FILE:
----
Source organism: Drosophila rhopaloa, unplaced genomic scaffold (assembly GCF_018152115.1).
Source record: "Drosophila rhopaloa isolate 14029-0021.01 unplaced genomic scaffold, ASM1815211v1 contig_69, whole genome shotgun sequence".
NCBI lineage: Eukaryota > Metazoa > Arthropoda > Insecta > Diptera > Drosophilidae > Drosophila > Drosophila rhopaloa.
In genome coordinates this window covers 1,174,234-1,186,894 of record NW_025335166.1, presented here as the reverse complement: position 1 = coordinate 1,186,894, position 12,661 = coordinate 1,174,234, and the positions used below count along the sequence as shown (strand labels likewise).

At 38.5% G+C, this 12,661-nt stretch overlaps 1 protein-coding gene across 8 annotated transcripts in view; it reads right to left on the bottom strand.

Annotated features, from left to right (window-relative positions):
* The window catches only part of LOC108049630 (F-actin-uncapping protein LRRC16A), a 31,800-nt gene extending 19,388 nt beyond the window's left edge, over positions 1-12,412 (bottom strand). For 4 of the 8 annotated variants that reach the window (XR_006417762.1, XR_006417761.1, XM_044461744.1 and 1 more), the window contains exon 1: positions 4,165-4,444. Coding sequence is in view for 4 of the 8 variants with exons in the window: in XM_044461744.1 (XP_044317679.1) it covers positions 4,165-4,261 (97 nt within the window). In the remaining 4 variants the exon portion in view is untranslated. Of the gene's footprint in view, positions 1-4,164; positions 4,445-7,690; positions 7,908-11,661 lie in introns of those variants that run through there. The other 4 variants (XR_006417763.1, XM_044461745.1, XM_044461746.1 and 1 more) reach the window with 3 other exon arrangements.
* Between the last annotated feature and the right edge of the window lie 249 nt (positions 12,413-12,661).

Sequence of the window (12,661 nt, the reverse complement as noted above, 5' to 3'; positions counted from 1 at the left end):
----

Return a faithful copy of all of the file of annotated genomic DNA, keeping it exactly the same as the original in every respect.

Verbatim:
Source organism: Drosophila rhopaloa, unplaced genomic scaffold (assembly GCF_018152115.1).
Source record: "Drosophila rhopaloa isolate 14029-0021.01 unplaced genomic scaffold, ASM1815211v1 contig_69, whole genome shotgun sequence".
NCBI lineage: Eukaryota > Metazoa > Arthropoda > Insecta > Diptera > Drosophilidae > Drosophila > Drosophila rhopaloa.
In genome coordinates this window covers 1,174,234-1,186,894 of record NW_025335166.1, presented here as the reverse complement: position 1 = coordinate 1,186,894, position 12,661 = coordinate 1,174,234, and the positions used below count along the sequence as shown (strand labels likewise).

At 38.5% G+C, this 12,661-nt stretch overlaps 1 protein-coding gene across 8 annotated transcripts in view; it reads right to left on the bottom strand.

Annotated features, from left to right (window-relative positions):
* The window catches only part of LOC108049630 (F-actin-uncapping protein LRRC16A), a 31,800-nt gene extending 19,388 nt beyond the window's left edge, over positions 1-12,412 (bottom strand). For 4 of the 8 annotated variants that reach the window (XR_006417762.1, XR_006417761.1, XM_044461744.1 and 1 more), the window contains exon 1: positions 4,165-4,444. Coding sequence is in view for 4 of the 8 variants with exons in the window: in XM_044461744.1 (XP_044317679.1) it covers positions 4,165-4,261 (97 nt within the window). In the remaining 4 variants the exon portion in view is untranslated. Of the gene's footprint in view, positions 1-4,164; positions 4,445-7,690; positions 7,908-11,661 lie in introns of those variants that run through there. The other 4 variants (XR_006417763.1, XM_044461745.1, XM_044461746.1 and 1 more) reach the window with 3 other exon arrangements.
* Between the last annotated feature and the right edge of the window lie 249 nt (positions 12,413-12,661).

Sequence of the window (12,661 nt, the reverse complement as noted above, 5' to 3'; positions counted from 1 at the left end):